Less than a month later, Sib came in first place in the Challengers Elite Stage Two Playoffs with Davpadie, Decemate, and Drazah, taking home $20,000. Two weeks later, Sib joined GRVTY, Jurd, and John, and the four of them won the Stage Three Playoffs for another $20,000 and then Open No. 3 for $15,000.

Seattle Surge wanted to add the best available Challengers talent to its 2022 roster to pair with a veteran presence. And with Pred and Sib alongside Mack and Accuracy, the sky’s the limit for this team.

1) Amer “Pred” Zulbeari: Seattle Surge

Pred landed straight onto a top Challengers team at the beginning of his amateur career. He signed with Renegades and went on to dominate the Asia Pacific region throughout Modern Warfare and Cold War.

During Modern Warfare, Pred won all 15 Challengers events under Renegades, including the Asia Pacific Challengers Finals. Pred was considered the best player in the region that season by far.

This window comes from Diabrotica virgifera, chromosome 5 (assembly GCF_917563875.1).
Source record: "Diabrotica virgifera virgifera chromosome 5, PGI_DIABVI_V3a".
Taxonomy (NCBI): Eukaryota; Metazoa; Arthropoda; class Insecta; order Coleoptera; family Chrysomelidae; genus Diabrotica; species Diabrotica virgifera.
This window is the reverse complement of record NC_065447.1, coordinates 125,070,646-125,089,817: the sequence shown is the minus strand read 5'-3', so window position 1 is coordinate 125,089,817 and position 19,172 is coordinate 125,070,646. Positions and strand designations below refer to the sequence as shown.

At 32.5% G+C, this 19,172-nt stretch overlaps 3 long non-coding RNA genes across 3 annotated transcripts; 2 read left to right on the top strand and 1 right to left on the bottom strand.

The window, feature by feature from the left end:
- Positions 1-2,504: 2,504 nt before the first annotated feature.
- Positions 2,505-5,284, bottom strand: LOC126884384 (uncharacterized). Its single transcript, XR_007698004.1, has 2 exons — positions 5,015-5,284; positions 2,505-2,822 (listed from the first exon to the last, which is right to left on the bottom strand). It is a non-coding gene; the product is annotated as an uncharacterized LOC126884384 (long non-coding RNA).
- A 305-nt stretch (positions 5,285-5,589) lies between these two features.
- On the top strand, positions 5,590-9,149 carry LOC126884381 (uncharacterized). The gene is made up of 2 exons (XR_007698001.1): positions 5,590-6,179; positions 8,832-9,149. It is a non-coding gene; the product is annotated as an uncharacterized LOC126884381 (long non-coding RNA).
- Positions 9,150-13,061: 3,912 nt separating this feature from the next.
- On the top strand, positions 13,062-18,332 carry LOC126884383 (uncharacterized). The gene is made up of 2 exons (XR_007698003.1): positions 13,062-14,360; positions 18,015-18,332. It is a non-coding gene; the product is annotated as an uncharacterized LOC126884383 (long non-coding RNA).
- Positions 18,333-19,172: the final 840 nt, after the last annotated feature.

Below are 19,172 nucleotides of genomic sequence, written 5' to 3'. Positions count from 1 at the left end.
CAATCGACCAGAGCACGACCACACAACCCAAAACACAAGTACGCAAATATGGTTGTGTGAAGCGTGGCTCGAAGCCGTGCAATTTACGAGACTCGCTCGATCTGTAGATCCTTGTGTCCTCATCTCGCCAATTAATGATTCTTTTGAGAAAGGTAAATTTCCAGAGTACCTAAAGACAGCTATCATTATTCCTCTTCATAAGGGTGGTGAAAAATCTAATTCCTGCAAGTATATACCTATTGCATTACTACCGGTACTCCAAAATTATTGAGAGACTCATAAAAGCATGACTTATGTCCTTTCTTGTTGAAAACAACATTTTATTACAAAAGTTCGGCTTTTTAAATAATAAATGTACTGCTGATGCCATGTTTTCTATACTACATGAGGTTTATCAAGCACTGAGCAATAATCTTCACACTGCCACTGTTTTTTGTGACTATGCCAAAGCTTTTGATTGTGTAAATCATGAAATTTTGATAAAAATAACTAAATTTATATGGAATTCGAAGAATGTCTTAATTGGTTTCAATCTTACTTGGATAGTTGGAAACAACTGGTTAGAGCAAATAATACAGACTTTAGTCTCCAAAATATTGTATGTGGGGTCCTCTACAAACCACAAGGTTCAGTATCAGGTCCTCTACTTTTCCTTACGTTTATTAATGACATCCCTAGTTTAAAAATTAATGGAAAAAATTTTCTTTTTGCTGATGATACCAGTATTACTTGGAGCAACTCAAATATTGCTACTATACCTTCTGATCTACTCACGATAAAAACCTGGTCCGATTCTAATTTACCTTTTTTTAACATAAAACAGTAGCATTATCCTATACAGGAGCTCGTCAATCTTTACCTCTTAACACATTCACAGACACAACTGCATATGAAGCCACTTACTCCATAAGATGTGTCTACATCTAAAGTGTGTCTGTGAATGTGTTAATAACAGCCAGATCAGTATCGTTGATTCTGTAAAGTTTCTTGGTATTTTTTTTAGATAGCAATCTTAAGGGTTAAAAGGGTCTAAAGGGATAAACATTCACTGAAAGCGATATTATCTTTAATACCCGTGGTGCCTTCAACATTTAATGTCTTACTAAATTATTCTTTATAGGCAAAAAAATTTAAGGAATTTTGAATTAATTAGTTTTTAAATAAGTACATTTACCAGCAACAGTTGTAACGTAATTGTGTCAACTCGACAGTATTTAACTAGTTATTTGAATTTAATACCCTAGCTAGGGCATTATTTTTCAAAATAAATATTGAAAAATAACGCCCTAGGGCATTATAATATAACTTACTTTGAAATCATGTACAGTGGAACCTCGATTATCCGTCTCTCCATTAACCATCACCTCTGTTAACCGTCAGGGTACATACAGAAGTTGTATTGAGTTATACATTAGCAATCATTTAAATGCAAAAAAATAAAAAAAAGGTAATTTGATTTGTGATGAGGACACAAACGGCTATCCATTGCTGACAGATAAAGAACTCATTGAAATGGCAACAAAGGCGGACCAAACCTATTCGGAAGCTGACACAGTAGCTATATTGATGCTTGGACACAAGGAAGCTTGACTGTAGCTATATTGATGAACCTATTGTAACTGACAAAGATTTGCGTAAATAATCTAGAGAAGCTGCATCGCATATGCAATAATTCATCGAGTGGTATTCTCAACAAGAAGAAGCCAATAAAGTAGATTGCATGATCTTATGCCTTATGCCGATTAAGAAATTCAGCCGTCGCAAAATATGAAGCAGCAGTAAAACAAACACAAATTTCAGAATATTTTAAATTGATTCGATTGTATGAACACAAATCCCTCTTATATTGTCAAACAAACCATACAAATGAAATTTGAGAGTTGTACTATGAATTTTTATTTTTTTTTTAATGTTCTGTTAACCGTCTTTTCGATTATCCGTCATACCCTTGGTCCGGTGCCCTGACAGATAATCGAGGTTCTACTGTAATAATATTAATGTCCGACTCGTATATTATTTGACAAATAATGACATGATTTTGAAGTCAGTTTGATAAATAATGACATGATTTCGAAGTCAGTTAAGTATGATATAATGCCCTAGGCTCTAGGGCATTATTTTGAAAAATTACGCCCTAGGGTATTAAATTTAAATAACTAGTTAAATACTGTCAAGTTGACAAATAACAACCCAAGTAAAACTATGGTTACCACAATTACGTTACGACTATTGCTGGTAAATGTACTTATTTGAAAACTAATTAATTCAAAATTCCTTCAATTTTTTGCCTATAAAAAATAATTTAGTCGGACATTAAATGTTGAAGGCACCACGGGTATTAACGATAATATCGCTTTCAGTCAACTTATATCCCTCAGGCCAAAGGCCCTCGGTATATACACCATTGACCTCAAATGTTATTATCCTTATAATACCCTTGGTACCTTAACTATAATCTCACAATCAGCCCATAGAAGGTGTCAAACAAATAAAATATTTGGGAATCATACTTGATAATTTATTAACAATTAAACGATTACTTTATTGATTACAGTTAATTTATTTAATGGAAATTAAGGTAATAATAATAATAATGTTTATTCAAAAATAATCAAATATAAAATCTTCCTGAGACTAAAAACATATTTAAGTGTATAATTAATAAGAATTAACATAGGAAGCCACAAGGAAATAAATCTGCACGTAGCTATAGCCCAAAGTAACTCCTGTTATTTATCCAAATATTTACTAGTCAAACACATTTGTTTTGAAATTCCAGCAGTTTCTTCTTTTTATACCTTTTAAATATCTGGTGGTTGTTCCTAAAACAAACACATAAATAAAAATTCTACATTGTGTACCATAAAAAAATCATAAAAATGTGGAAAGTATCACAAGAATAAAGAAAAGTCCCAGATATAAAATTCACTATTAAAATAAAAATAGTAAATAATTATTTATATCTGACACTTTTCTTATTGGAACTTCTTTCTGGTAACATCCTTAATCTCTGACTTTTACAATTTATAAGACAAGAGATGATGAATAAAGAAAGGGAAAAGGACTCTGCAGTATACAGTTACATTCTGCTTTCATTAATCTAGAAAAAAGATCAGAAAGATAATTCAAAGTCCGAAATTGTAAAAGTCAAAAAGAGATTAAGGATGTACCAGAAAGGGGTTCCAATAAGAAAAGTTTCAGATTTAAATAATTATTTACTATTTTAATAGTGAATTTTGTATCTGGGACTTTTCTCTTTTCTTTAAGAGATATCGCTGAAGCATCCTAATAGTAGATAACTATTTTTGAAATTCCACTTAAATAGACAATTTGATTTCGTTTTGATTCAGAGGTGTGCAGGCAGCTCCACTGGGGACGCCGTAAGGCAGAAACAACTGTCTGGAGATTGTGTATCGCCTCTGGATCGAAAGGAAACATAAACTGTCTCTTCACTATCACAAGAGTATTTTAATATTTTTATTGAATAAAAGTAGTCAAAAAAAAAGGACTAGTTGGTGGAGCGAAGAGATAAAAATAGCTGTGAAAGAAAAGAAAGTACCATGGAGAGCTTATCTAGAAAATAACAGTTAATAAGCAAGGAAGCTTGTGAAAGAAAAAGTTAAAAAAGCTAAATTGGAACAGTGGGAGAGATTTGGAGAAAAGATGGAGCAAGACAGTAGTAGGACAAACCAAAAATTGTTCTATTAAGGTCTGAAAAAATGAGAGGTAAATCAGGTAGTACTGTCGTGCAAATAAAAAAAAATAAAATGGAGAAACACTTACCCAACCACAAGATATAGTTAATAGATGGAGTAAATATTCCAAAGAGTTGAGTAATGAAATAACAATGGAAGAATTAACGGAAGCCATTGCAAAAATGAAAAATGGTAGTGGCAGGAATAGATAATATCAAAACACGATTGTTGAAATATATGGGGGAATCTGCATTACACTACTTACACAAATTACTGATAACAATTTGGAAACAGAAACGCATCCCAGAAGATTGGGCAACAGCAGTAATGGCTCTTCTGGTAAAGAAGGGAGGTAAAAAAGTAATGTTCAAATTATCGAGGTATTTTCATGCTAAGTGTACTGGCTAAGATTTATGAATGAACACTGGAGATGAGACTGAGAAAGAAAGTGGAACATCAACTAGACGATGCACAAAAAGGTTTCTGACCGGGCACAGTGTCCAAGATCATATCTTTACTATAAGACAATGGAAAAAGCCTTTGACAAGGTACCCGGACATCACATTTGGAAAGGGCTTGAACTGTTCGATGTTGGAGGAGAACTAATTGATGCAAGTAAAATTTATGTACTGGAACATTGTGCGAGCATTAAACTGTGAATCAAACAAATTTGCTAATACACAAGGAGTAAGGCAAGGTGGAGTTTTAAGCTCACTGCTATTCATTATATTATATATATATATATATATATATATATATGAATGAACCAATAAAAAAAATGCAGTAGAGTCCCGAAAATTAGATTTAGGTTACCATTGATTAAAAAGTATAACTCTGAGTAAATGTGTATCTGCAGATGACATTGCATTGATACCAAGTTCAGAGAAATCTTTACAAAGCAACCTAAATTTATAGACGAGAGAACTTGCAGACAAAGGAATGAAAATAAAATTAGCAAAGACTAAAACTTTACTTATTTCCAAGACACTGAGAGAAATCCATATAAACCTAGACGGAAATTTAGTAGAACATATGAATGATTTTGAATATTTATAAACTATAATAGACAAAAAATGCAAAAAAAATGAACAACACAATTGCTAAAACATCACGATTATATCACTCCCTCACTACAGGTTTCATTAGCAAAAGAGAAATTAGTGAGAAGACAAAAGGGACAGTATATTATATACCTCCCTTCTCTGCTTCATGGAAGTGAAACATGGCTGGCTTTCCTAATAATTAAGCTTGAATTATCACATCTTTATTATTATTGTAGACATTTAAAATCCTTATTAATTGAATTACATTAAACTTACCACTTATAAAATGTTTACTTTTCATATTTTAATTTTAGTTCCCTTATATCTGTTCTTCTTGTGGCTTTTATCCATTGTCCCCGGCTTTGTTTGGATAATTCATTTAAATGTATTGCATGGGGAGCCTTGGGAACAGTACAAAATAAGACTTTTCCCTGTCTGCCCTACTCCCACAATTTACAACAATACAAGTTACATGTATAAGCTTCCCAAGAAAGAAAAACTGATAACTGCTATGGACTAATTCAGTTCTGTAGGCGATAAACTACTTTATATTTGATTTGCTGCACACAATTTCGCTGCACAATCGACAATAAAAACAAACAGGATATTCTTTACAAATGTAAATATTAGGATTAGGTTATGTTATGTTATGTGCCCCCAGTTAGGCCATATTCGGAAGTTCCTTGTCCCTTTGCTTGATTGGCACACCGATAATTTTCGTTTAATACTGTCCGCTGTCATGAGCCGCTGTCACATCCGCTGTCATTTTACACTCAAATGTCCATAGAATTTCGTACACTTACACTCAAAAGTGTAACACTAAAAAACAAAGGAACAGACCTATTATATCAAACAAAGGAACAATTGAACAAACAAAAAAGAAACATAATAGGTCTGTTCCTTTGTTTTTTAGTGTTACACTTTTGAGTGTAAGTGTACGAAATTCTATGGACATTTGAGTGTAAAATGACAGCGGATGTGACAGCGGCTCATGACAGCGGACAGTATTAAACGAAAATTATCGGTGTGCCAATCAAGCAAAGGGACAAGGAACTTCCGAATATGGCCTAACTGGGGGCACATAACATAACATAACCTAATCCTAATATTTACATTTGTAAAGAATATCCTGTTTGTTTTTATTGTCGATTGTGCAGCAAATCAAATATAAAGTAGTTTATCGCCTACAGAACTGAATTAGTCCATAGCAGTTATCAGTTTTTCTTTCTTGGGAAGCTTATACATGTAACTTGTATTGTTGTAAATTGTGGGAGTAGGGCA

Heading into Cold War, Louqa and Shockz were freshly released from the Paris Legion and returned home to Australia. Renegades wasted no time making room for the former Call of Duty League players. The org released half of its roster and formed an Australian superteam, pairing Louqa and Shockz with Pred and Fighta.

Pred continued his onslaught of the region with Renegades. They went on to win another 13 tournaments during Cold War and went back-to-back at the Asia Pacific Challengers Finals.

Fortunately for Pred, Seattle went into full rebuild mode and spent the past offseason scouting the best available talent in Challengers—and Pred was at the top of the org’s list.

Pred is expected to make his mark on the league from day one and was voted the player most likely to win rookie of the year at the annual Esports Awards in our 2021-2022 offseason survey.